Women’s access rights to resources: a case of indigenous fruit trees in Fissebu Region, Liberia.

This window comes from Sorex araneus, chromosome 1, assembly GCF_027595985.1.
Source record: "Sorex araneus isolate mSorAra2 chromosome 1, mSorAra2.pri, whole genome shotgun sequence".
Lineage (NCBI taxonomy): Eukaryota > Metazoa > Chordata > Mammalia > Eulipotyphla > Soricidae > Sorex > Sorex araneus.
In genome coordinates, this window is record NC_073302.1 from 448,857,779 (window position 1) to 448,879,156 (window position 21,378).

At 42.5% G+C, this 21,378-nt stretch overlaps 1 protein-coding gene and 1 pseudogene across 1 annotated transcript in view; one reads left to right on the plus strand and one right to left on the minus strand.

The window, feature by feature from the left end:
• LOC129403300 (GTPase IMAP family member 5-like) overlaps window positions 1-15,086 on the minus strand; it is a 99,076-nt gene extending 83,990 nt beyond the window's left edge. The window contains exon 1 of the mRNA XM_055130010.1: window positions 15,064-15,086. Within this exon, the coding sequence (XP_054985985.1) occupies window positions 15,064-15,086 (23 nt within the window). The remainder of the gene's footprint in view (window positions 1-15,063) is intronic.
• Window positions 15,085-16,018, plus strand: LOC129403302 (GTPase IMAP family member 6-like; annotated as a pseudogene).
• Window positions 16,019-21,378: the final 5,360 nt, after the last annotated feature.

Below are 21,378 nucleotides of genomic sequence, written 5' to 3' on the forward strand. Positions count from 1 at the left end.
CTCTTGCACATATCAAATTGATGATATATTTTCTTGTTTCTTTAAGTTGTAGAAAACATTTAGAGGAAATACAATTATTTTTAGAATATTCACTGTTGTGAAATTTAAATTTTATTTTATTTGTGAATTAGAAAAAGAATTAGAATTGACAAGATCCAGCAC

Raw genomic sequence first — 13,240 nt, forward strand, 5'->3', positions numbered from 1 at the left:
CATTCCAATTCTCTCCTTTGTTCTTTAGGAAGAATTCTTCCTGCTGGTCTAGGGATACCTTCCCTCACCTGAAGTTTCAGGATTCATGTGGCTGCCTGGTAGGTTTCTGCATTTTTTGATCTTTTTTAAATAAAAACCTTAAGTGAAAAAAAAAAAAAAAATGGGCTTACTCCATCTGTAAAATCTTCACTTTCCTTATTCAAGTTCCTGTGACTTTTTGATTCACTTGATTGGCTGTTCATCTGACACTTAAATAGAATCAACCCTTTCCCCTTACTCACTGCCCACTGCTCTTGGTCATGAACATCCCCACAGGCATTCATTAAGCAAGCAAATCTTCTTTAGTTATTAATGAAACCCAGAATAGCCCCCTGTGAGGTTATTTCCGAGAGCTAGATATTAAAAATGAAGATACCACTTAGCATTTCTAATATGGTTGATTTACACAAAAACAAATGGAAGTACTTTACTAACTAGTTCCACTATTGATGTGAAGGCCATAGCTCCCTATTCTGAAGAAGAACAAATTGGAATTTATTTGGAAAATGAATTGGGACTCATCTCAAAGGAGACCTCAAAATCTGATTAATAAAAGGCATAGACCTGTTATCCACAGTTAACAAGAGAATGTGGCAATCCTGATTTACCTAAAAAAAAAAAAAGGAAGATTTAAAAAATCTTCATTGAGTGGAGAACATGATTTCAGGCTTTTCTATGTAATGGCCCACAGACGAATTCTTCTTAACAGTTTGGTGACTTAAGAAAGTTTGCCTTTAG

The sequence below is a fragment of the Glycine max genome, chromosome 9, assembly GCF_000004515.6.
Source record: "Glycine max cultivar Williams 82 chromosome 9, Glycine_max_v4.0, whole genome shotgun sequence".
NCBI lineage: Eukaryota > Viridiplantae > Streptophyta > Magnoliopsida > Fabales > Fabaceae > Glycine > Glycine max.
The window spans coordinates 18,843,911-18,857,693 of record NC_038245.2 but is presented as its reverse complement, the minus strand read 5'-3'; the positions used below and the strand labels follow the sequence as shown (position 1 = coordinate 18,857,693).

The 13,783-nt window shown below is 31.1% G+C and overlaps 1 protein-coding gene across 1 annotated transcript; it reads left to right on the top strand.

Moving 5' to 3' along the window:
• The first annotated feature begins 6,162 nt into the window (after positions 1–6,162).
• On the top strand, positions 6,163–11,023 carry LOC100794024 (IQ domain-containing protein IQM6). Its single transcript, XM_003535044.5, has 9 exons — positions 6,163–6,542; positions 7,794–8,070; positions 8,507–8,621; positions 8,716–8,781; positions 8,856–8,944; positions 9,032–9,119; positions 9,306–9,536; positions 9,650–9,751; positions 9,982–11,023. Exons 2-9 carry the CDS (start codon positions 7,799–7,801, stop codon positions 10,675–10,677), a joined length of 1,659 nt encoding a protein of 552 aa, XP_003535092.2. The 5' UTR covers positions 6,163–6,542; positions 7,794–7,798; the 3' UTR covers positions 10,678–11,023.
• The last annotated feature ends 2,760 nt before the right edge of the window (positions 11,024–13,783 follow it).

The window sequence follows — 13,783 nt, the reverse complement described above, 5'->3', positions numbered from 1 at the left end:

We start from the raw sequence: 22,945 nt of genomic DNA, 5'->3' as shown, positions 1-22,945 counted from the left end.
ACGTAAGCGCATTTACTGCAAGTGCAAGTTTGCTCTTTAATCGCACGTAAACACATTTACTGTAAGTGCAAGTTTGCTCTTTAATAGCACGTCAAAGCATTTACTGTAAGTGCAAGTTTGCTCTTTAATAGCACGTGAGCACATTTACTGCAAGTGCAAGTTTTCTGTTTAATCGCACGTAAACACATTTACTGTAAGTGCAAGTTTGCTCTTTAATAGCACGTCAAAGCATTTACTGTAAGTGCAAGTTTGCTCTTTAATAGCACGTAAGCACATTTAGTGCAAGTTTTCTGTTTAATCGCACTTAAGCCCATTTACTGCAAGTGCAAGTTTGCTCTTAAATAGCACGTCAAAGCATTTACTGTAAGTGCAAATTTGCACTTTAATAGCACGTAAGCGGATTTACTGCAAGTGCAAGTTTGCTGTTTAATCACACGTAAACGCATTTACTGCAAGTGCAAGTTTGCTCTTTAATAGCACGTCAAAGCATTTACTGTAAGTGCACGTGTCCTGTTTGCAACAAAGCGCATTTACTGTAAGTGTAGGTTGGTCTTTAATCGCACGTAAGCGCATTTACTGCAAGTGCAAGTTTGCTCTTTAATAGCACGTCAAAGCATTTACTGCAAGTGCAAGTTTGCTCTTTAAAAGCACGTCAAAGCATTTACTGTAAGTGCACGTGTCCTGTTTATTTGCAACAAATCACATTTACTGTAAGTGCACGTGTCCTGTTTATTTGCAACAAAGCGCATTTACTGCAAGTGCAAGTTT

About 80% of food production in Sub-Saharan Africa is carried out by women, who own less than 20% of the region’s land. Also, women rights to land and land-based resources are tied up in the state of tenure insecurity. These situations are no different to Liberia. After twenty-six years of civil wars, securing women’s rights over land and its associated natural resources is one of the core objectives of the tenure reform initiative of the government. This study sought to explore the role of indigenous fruit trees in women’s livelihood and its implication for women’s land tenure security in Fissebu, Liberia. Specifically, the study identified the different livelihoods and modes of access to land and other land-based resources; investigated the indigenous fruits harvested by women and the property rights to fruit trees under the different land tenure systems; and investigated the factors that govern women’s access to fruit trees. Literature reviews, focus group discussions and household interviews were the data collection methods used. The results of the study revealed that household mainly involved in subsistence farming and indigenous fruits trade as major livelihood activities. Although men were often involved in the marketing of fruits to support livelihoods in the household, women were however the main trader of fruits and fruit products in the community. Farming and indigenous fruits harvesting were done by household under two main tenure regimes, which included common land and family land respectively. At the household and community levels, although women had some form of access to land under these two tenure regimes, the different mechanisms of land acquisitions which included allocation by the chief, inheritance and borrowing mainly favored their male counterparts. The results further revealed that, while men mainly harvested fruits of high economic value and social-cultural importance, women were mainly involved with fruit harvesting for domestic use. With the exception of economic fruit trees reported to be associated with property rights, the results revealed that individual household members had free access to fruits and other tree products from fruit trees reported to be open access resources. The results of the study finally revealed that women’s access to fruit trees were governed by their marital relationship with men and their adherence to society norms that operated at the household and community levels. From the empirical findings, the study concluded that women’s access rights to indigenous fruits were limited as they had indirect access to land and economic fruit tree resources through their male counterparts who were often reported as chief and family head respectively. Women’s access rights to fruit trees were also limited given that the transmission of property rights over economic fruit tree resources at the household and community levels was patriarchal, which mainly favored their male counterparts. Therefore, it is recommended that government and stakeholders should devise policy at the local community-level to improve women’s access to land and hence indigenous fruit trees, given the role of indigenous fruit trees in the livelihood of women.